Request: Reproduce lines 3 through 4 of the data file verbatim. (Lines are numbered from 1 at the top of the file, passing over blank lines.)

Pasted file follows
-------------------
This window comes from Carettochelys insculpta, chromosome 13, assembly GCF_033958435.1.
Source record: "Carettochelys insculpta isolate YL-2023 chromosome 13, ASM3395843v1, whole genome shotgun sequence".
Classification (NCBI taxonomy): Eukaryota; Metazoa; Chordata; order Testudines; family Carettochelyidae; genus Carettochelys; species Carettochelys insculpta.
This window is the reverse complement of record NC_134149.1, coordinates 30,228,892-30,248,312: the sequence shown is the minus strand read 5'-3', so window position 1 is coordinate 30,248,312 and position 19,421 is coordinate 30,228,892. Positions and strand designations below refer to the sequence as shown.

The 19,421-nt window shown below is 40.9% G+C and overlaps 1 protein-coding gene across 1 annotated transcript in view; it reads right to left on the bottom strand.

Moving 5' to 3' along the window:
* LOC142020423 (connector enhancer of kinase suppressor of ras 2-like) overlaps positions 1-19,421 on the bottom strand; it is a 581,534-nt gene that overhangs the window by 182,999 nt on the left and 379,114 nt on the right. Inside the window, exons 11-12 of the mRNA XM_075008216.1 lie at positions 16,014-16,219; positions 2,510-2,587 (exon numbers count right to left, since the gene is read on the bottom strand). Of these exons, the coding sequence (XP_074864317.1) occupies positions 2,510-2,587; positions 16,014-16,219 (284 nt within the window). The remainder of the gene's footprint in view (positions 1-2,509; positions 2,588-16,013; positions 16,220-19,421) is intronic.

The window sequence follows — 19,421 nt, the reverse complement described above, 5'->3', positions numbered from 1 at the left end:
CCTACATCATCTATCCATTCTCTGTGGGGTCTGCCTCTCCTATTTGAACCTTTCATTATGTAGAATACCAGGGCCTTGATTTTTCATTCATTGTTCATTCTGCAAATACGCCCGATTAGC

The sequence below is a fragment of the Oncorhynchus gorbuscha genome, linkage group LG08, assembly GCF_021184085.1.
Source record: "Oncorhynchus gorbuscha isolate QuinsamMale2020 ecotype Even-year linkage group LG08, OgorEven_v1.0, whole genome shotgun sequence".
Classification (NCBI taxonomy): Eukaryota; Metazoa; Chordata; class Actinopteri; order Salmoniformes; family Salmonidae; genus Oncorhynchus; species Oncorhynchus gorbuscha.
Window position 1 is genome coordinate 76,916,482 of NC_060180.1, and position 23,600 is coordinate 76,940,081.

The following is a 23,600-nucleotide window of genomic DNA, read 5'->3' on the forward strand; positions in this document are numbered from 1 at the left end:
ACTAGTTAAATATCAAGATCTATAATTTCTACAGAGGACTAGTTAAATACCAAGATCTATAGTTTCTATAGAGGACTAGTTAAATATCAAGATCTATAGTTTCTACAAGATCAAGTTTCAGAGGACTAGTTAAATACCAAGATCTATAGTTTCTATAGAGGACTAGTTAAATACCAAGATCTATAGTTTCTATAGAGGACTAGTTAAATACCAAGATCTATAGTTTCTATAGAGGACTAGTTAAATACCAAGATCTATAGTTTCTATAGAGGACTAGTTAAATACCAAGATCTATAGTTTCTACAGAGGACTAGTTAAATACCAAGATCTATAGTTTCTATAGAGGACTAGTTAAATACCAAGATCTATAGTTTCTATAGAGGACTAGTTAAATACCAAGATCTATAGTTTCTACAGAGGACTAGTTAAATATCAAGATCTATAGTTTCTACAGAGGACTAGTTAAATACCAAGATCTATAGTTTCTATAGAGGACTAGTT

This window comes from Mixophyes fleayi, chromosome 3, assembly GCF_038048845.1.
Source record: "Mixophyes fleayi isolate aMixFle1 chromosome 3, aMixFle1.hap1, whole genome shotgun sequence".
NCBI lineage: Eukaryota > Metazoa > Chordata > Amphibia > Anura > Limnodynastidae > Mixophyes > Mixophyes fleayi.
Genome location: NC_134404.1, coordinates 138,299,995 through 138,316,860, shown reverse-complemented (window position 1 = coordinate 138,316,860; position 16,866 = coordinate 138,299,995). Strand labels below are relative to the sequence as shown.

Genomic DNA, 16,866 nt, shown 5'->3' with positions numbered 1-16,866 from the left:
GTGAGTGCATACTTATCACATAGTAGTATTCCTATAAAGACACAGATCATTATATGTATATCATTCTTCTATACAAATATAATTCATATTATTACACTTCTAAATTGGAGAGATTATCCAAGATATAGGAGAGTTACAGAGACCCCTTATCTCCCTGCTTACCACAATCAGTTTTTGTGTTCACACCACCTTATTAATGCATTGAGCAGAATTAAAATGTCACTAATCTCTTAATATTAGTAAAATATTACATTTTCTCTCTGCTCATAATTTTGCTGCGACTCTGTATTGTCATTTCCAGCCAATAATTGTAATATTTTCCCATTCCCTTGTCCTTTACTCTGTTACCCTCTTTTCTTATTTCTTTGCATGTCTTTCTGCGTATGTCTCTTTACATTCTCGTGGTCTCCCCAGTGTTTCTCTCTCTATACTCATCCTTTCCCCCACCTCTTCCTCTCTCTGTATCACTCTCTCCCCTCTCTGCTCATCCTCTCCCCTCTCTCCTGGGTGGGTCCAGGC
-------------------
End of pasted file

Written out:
Classification (NCBI taxonomy): Eukaryota; Metazoa; Chordata; order Testudines; family Carettochelyidae; genus Carettochelys; species Carettochelys insculpta.
This window is the reverse complement of record NC_134149.1, coordinates 30,228,892-30,248,312: the sequence shown is the minus strand read 5'-3', so window position 1 is coordinate 30,248,312 and position 19,421 is coordinate 30,228,892. Positions and strand designations below refer to the sequence as shown.